The Lumos helmet receives the Transport Design award from the Design Museum after successful crowdfunding in 2015

The Lumos Bicycle Helmet has won the prestigious Beazley Designs of the Year award for Transportation, beating off two other cycling products as well as the Tesla Model 3, at the Design Museum in London.

The helmet features front and rear LED lights, a set of indicators on the rear which are controlled by wireless controls on the handlebars, and can last a week on a single charge.

Funded on Kickstarter back in 2015, smashing its funding target of $125,000, the Beazley Design of the Year award is the most prestigious accolade placed upon the helmet.

The award wasn't won easily, either. The field the Lumos was competing against featured Tesla's heralded significantly more affordable Model 3 electric car which some commentators have said will begin to revolutionise the automotive industry.

The Lumos also beat off competition from cycling products smart cycling navigation tool BeeLine, and the OKO e-bike.

The Beazley Award website says that winners of its awards should be beautiful, emotive, benefit the environment, innovative, debate provoking, and problem solving.

>Read more: Hate remembering your lights? Lumos launches helmet with indicators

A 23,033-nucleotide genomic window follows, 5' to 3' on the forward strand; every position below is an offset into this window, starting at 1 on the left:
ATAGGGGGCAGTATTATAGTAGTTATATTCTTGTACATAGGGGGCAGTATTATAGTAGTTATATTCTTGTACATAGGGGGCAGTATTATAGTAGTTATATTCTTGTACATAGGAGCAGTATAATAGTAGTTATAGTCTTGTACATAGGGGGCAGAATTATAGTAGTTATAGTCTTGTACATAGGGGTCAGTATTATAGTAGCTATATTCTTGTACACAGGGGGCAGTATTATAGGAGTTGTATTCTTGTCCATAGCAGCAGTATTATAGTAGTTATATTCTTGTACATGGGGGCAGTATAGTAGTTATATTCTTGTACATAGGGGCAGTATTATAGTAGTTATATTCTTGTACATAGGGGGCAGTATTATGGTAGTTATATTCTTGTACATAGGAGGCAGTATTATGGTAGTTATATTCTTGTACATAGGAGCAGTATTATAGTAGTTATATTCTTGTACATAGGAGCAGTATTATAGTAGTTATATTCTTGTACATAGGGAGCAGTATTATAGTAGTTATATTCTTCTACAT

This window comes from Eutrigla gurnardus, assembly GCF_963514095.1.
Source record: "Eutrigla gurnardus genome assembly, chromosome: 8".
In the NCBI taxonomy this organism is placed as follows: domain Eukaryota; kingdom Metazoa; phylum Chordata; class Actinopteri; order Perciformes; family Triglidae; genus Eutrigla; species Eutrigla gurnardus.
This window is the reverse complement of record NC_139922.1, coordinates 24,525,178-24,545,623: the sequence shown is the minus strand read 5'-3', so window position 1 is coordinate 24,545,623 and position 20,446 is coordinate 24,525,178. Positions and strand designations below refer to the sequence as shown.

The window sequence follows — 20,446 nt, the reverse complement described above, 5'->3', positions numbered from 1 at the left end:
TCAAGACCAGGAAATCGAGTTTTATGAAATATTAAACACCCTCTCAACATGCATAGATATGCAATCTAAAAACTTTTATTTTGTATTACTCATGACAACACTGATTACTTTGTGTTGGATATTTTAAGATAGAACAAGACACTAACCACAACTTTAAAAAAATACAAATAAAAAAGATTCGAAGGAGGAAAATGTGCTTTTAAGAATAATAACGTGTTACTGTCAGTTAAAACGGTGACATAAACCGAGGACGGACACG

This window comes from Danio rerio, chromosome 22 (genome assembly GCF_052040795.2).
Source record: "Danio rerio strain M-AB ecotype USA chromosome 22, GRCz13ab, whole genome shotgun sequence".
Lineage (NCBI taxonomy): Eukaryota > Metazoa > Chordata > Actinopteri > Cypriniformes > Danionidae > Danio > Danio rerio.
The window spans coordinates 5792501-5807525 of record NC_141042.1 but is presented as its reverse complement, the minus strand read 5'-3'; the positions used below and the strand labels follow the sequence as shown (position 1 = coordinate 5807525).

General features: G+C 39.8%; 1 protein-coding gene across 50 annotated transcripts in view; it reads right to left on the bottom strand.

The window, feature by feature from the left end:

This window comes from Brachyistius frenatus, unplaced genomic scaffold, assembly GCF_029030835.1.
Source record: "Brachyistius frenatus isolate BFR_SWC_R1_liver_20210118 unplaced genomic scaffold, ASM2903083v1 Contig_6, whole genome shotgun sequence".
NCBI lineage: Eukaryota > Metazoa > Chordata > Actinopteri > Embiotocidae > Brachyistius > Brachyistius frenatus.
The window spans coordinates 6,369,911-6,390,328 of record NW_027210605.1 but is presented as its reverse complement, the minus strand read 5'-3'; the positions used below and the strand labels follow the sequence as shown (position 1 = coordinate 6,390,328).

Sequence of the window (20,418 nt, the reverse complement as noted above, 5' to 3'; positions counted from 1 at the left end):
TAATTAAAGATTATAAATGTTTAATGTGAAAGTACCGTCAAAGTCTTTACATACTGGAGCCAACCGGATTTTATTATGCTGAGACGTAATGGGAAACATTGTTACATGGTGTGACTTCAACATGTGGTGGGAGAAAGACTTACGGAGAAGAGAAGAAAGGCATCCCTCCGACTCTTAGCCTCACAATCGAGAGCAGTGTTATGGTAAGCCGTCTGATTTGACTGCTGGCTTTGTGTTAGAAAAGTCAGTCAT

The individual who nominated the Lumos Helmet for the award is listed as Paul Marchant. In the nomination letter Marchant says the helmet addresses "the main reasons given for not taking up cycling in the UK."

He says that he hopes that "by enabling cyclists to signal and communicate with other road-users will encourage and enable cyclist and motorist to coexist and cooperate, in turn leading to safer roads for everyone."

Elliot joined team road.cc bright eyed, bushy tailed, and straight out of university.

Raised in front of cathode ray tube screens bearing the images of Miguel Indurain and Lance Armstrong, Elliot's always had cycling in his veins.
His balance was found on a Y-framed mountain bike around South London suburbs in the 90s, while his first taste of freedom came when he claimed his father's Giant hybrid as his own at age 16.

When Elliot's not writing for road.cc about two-wheeled sustainable transportation, he's focussing on business sustainability and the challenges facing our planet in the years to come.